As Iroh stated; “If you look for the light, you can often find it. But if you look for the dark, that is all you will ever see.”
We need to move to the place where we don’t project our past pain and current fears on everyone we see. Learning to see others as valid, worthy, and a safe means of connection not only can help Zuko to get to the place of joining team Avatar, but can also be a big step in helping us being the believers and community God calls us to be.
3 Do nothing out of selfish ambition or vain conceit. Rather, in humility value others above yourselves, 4 not looking to your own interests but each of you to the interests of the others.
Not so with you. Instead, whoever wants to become great among you must be your servant,
Ecclesiastes 4:9-12 9 Two are better than one, because they have a good return for their labor: 10 If either of them falls down, one can help the other up. But pity anyone who falls and has no one to help them up. 11 Also, if two lie down together, they will keep warm. But how can one keep warm alone? 12 Though one may be overpowered, two can defend themselves. A cord of three strands is not quickly broken.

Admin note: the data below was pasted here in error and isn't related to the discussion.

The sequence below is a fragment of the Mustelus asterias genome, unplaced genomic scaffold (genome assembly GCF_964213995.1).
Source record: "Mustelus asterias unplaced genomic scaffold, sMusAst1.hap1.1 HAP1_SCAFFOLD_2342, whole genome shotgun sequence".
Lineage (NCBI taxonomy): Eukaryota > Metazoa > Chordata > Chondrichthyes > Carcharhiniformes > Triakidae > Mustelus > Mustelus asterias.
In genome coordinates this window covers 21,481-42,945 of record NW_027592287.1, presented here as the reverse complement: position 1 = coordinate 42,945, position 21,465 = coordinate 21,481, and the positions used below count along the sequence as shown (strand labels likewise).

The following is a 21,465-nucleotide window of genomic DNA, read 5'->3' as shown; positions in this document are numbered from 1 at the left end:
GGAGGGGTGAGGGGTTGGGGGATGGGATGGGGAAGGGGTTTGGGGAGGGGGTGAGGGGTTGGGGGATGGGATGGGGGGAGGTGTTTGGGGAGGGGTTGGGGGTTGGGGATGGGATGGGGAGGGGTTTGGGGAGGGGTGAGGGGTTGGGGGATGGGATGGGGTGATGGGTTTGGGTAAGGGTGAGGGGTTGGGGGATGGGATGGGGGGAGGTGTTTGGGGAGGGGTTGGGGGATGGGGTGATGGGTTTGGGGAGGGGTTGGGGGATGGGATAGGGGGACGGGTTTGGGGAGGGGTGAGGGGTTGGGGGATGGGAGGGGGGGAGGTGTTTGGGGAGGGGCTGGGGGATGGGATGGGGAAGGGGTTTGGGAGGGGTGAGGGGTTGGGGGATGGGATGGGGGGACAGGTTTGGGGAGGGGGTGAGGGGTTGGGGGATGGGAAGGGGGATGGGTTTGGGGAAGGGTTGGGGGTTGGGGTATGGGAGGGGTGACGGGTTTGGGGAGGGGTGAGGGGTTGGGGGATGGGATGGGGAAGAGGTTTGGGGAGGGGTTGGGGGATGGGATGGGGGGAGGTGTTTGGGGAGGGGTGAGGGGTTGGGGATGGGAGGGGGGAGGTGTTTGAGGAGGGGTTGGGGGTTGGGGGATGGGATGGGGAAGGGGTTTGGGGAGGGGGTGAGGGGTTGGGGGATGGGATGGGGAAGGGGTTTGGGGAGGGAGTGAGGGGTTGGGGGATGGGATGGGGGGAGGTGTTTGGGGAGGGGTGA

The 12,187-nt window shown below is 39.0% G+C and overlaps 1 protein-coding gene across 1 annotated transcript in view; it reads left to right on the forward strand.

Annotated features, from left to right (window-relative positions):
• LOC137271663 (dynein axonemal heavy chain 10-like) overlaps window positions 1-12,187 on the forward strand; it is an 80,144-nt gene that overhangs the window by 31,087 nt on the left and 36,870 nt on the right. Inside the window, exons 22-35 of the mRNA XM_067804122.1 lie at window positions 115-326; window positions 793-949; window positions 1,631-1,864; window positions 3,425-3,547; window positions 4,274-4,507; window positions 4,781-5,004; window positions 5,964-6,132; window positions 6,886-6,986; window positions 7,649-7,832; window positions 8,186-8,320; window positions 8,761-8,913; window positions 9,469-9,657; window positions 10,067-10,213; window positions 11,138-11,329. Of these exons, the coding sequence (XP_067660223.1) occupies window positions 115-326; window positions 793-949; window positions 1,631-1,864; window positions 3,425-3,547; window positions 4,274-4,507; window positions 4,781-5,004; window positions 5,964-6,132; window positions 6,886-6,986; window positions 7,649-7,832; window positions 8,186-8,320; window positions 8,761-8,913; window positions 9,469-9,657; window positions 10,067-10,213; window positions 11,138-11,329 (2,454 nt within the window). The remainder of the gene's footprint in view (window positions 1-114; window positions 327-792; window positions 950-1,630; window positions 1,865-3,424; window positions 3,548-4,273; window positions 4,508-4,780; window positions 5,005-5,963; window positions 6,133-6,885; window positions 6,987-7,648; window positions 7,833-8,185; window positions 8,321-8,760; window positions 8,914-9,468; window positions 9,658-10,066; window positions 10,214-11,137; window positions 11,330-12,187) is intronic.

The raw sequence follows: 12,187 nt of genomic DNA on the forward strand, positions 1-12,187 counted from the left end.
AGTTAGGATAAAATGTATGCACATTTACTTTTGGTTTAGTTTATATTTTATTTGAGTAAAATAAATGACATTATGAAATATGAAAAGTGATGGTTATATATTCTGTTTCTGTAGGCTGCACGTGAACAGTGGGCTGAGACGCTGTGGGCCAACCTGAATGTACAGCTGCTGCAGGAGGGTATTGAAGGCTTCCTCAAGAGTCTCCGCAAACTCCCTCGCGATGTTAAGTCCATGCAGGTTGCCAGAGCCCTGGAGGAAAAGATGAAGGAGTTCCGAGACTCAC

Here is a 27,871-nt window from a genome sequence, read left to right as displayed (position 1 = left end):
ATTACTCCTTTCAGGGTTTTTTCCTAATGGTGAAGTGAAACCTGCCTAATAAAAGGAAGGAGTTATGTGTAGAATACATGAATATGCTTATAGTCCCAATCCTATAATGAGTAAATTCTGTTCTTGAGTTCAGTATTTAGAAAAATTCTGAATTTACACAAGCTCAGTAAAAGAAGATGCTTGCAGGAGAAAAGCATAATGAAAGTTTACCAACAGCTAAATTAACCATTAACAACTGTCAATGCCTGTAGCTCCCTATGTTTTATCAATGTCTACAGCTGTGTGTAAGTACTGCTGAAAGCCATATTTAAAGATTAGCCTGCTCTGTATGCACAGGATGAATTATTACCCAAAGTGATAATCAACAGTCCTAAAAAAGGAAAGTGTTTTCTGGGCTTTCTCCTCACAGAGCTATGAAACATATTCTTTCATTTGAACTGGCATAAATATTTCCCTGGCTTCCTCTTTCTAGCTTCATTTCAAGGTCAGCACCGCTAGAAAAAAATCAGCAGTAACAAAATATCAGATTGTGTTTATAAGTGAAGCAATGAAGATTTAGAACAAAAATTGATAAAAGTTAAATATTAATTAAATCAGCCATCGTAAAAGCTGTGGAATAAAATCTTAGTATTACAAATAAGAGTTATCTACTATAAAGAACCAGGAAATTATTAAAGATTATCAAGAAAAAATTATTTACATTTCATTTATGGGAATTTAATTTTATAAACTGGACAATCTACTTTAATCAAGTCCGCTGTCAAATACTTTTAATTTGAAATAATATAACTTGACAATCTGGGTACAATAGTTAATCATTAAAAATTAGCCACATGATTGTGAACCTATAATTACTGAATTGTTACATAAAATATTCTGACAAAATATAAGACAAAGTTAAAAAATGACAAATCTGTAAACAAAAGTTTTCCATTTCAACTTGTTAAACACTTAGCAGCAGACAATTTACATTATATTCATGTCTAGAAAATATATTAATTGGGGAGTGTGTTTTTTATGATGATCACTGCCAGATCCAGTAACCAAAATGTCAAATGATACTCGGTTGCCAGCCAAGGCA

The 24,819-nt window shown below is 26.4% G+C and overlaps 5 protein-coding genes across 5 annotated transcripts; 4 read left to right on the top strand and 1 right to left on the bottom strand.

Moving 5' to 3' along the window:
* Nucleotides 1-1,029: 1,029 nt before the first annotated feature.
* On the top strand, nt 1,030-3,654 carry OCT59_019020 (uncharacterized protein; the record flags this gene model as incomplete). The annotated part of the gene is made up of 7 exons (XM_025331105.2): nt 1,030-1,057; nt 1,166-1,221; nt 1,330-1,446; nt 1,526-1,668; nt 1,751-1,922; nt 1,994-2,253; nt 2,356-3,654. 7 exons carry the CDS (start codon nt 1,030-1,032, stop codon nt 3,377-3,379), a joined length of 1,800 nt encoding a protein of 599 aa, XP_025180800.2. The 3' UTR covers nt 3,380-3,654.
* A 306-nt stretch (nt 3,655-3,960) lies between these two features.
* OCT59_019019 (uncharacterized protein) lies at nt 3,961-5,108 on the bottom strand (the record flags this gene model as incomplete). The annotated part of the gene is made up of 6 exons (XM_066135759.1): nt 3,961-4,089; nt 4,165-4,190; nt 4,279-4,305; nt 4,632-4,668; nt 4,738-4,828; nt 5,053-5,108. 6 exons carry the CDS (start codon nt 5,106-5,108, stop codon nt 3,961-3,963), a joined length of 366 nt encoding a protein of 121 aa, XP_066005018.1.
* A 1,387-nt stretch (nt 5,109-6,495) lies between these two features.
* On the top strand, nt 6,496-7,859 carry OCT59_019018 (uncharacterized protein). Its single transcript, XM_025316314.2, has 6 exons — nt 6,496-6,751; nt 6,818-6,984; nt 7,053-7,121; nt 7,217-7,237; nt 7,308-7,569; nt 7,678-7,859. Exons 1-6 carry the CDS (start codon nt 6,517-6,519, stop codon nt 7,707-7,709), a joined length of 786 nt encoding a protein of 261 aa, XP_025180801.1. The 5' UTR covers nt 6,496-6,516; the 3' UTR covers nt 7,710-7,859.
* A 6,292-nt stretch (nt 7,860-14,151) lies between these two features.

Learning to involve, seek out, entrust, and even love others on your journey allows you to be a stronger version of yourself. Honestly, without forward growth to take steps in these directions, it’sreally hard to be a Christian, or the church. We aren’t made, or meant to do this on our own. We find strength, encouragement, and community when we can learn to rely on others. Team Avatar would never have endured and overcome through all they did without learning to trust and rely on each other. Obviously, this took a while to accomplish, but it changed the whole dynamic. When we fast forward a few generations into The Legend of Korra, we see that some of the biggest sources of contention and conflict are because their generation had forgotten or rejected the unity that was once present. Which is a trend we see heading our way. The Church grew by leaps and bounds in the book of Acts.